Friday, March 23, 2018

Fiction Friday: Getting to Know You


Stilettos


In mid-February I started work on the third book in my Touched by a Demon trilogy, The Demon Wore Stilettos. I’ve been looking forward to this one, because the she-demon Lilith, who has been a minor character in the previous two books, finally gets to take center stage.
I’ve had this book in the back of my mind for a while, so I knew the general premise: Megan Kincaid, a recent MFA graduate, sells her soul to Satan in exchange for making the New York Times bestseller list.
I also knew I wanted to make this a second-chance-at-love story, so I wanted Megan to have an old love she would team with to escape Satan’s clutches.
And that was all I knew.
The first question I needed to answer about this character was: what made her so ambitious she would sell her soul for success? So I googled, “What makes people ambitious?”
Reading through the various things that came back (Quora is awesome for providing lists of possibilities for questions like this), I created this list:
  1. Lack of paternal love/approval
  2. Impoverished childhood
  3. Sibling rivalry
  4. Immigrant background
  5. Needs to prove something to someone
  6. Needs money for something specific
  7. Frustrated by lack of opportunity
  8. Because they’re brave enough to challenge themselves to achieve beyond their background
  9. Desire to prove themselves worthy; for example, an adopted child
  10. Desire to prove others wrong
I let all this roll around in the back of my head for a couple of days before choosing No. 9. Megan, I decided, was adopted. Since all my demon books have an inspirational element, she was adopted by an older couple, a minister and his wife. Reverend Paul Kincaid and his wife Edna were wonderful people, but the church community constantly reminded Megan how fortunate she was and how she needed to repay the Reverend and his wife by being successful. Megan is determined to do just that.
But this didn’t feel like enough to justify selling your soul to the devil–especially if you were brought up Lutheran. I decided to give Megan a younger sister, Kendra, whose reaction to the good people in the congregation was the opposite of Megan’s. Kendra, instead, went the way of their drug-addicted mother. At seventeen, she gave birth to a son with Fetal Alcohol Syndrome.
Just as Megan was preparing to graduate from Columbia with her MFA, (and a carload of student debt), little sister got caught dealing drugs. Rev. Paul and Sister Edna had already spent everything they had and mortgaged their house, dealing with Kendra’s past issues.
Then Lilith showed up, offering to publish Megan’s MFA project and make it a bestseller. The chance for Megan to bail out her sister and pay for a good treatment program, while also achieving her dreams and showing the community the Kincaids were right to take a chance on her, was too much to resist. She signed.

Because she was smart, though, she had her boyfriend, a third-year law student, review the contract. He suggested she ask for not just one, but seven bestsellers. He also made an amendment to one of the exit clauses.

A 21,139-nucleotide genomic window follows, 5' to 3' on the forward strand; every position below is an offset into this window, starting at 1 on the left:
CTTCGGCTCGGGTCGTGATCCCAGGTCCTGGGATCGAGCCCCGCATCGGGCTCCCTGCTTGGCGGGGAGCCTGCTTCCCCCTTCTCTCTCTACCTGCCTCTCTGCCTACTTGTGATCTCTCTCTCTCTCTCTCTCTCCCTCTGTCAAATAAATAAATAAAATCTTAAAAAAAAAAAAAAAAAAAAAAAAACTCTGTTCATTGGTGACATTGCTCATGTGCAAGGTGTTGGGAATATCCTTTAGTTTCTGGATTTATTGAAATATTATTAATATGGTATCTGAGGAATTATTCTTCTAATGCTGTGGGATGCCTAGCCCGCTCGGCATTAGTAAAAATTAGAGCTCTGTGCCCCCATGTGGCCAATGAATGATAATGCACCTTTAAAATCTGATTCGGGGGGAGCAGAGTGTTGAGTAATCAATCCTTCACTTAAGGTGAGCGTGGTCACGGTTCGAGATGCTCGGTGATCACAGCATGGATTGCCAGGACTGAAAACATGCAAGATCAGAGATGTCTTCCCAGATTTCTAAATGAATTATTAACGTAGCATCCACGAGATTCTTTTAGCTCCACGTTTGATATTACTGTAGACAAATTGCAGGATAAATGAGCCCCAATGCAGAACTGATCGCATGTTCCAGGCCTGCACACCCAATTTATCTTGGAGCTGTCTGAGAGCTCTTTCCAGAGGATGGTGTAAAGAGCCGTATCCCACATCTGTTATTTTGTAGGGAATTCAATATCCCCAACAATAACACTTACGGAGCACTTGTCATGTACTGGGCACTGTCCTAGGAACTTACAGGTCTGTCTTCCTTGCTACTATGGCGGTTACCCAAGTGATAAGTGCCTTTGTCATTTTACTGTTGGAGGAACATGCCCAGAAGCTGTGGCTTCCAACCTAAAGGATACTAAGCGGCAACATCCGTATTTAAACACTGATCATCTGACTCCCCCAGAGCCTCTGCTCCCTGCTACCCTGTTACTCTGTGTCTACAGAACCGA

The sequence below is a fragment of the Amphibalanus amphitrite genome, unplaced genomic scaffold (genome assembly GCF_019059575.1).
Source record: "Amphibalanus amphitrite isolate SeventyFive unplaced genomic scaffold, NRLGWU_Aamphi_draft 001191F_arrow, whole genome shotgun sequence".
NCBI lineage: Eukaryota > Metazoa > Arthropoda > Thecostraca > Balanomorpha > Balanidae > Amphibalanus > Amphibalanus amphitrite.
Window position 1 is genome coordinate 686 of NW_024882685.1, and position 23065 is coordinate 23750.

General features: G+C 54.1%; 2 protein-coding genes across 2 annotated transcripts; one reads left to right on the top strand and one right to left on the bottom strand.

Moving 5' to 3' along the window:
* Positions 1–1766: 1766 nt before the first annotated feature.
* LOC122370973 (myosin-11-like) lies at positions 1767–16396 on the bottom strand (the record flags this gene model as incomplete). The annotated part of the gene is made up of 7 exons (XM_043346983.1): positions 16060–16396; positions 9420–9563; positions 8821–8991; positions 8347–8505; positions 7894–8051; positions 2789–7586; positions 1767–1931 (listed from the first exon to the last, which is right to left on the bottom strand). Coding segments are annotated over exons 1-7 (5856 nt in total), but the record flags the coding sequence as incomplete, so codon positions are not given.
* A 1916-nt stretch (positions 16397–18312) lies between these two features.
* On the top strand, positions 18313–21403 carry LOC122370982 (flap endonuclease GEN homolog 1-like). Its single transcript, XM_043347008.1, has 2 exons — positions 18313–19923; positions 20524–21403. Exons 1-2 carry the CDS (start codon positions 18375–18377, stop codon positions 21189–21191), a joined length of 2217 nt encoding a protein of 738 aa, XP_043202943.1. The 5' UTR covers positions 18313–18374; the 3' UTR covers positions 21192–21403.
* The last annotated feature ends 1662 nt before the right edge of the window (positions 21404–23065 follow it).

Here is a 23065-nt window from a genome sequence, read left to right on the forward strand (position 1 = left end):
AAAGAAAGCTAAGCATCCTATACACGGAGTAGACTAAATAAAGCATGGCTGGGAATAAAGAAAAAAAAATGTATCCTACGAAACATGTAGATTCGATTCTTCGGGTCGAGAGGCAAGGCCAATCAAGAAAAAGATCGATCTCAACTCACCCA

The boilerplate contract stated that if the signer performs an act  of complete altruism, they're off the hook. This is a fake out, though, because any act that gets the signer out of the contract, by definition, is not completely altruistic. James amended that clause to say that the fact that the act frees the signer from the contract cannot be taken into consideration in determining its altruism. 

As the book opens, Megan has already turned in her seventh and final manuscript to her editor. In two weeks it will be released and will almost certainly hit the NYT bestseller list. On that day, Satan will collect her soul. 
Okay, gentle readers–what are your thoughts?. If it doesn’t work for some reason, I’d rather know now!

5 comments:

  1. What ifshe doesn't write the seventh book is she off the hook then? I am not so sure a younger sibling with a drug problem works for me...bad choices by one sister is not a good enough reason to sell your soul especially since drug users usually relapse.
    I think I would use something else...like someone the good Reverend maybe came down with a genetic disorder that he would die from...now that makes the soul selling worth it. :)

    ReplyDelete
    Replies
    1. Interesting perspective, and one that definitely tells me I need to be sure I've got a rock solid reason for her to sign.

      Delete
    2. Oh, and she can't just not turn the books in. Each manuscript has a due date, and missing it is grounds for immediate collection. Because Satan has played this game a few times before....

      Delete
  2. I feel like there should be another hit before she completely caves to signing! It does look very promising though!! And, the list about why people are ambitious is interesting!

    ReplyDelete
    Replies
    1. I can add another round to that, but bear in mind that it's all backstory/water under the bridge six years ago by the time the book opens. The real story is about the acts of altruism.

      Delete

Thanks for visiting The Raisin Chronicles. Jeanne responds to every comment via personal email.

LinkWithin

Related Posts with Thumbnails